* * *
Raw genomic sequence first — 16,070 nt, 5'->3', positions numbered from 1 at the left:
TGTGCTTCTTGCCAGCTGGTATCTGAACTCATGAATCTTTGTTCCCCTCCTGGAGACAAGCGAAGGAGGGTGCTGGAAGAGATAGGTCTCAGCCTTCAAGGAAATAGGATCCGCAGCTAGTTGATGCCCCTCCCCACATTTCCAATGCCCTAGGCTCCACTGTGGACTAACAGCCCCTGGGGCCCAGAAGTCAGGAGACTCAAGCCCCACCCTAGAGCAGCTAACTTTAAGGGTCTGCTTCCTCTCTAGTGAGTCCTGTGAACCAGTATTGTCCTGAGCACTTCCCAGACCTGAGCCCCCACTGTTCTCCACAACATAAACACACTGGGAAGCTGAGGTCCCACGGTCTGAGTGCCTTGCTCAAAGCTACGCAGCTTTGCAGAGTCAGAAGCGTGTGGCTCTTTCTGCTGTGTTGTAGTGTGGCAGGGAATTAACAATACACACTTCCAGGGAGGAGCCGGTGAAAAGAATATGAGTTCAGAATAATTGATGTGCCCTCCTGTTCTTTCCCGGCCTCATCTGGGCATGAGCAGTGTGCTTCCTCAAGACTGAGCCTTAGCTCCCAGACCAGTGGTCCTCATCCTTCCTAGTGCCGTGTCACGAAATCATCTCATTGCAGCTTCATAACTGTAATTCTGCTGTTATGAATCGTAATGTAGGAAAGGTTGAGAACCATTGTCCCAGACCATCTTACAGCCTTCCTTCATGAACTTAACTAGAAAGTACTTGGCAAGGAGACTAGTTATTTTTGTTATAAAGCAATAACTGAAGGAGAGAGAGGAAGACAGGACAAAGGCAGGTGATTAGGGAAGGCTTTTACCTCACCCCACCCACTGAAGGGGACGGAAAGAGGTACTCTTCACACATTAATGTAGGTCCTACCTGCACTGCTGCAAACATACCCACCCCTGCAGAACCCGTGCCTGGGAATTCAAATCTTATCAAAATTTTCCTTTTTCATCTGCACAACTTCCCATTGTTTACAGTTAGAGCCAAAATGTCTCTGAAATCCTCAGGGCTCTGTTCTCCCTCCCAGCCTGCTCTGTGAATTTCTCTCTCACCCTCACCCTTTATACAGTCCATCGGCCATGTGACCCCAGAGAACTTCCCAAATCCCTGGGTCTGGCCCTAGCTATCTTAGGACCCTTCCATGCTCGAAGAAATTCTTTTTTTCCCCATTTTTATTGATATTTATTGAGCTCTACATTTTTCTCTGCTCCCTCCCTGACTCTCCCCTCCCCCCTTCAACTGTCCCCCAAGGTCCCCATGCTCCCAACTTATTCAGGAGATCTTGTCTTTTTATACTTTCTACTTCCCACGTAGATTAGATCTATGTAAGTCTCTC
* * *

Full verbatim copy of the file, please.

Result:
Raw genomic sequence first — 16,070 nt, 5'->3', positions numbered from 1 at the left:
TGTGCTTCTTGCCAGCTGGTATCTGAACTCATGAATCTTTGTTCCCCTCCTGGAGACAAGCGAAGGAGGGTGCTGGAAGAGATAGGTCTCAGCCTTCAAGGAAATAGGATCCGCAGCTAGTTGATGCCCCTCCCCACATTTCCAATGCCCTAGGCTCCACTGTGGACTAACAGCCCCTGGGGCCCAGAAGTCAGGAGACTCAAGCCCCACCCTAGAGCAGCTAACTTTAAGGGTCTGCTTCCTCTCTAGTGAGTCCTGTGAACCAGTATTGTCCTGAGCACTTCCCAGACCTGAGCCCCCACTGTTCTCCACAACATAAACACACTGGGAAGCTGAGGTCCCACGGTCTGAGTGCCTTGCTCAAAGCTACGCAGCTTTGCAGAGTCAGAAGCGTGTGGCTCTTTCTGCTGTGTTGTAGTGTGGCAGGGAATTAACAATACACACTTCCAGGGAGGAGCCGGTGAAAAGAATATGAGTTCAGAATAATTGATGTGCCCTCCTGTTCTTTCCCGGCCTCATCTGGGCATGAGCAGTGTGCTTCCTCAAGACTGAGCCTTAGCTCCCAGACCAGTGGTCCTCATCCTTCCTAGTGCCGTGTCACGAAATCATCTCATTGCAGCTTCATAACTGTAATTCTGCTGTTATGAATCGTAATGTAGGAAAGGTTGAGAACCATTGTCCCAGACCATCTTACAGCCTTCCTTCATGAACTTAACTAGAAAGTACTTGGCAAGGAGACTAGTTATTTTTGTTATAAAGCAATAACTGAAGGAGAGAGAGGAAGACAGGACAAAGGCAGGTGATTAGGGAAGGCTTTTACCTCACCCCACCCACTGAAGGGGACGGAAAGAGGTACTCTTCACACATTAATGTAGGTCCTACCTGCACTGCTGCAAACATACCCACCCCTGCAGAACCCGTGCCTGGGAATTCAAATCTTATCAAAATTTTCCTTTTTCATCTGCACAACTTCCCATTGTTTACAGTTAGAGCCAAAATGTCTCTGAAATCCTCAGGGCTCTGTTCTCCCTCCCAGCCTGCTCTGTGAATTTCTCTCTCACCCTCACCCTTTATACAGTCCATCGGCCATGTGACCCCAGAGAACTTCCCAAATCCCTGGGTCTGGCCCTAGCTATCTTAGGACCCTTCCATGCTCGAAGAAATTCTTTTTTTCCCCATTTTTATTGATATTTATTGAGCTCTACATTTTTCTCTGCTCCCTCCCTGACTCTCCCCTCCCCCCTTCAACTGTCCCCCAAGGTCCCCATGCTCCCAACTTATTCAGGAGATCTTGTCTTTTTATACTTTCTACTTCCCACGTAGATTAGATCTATGTAAGTCTCTC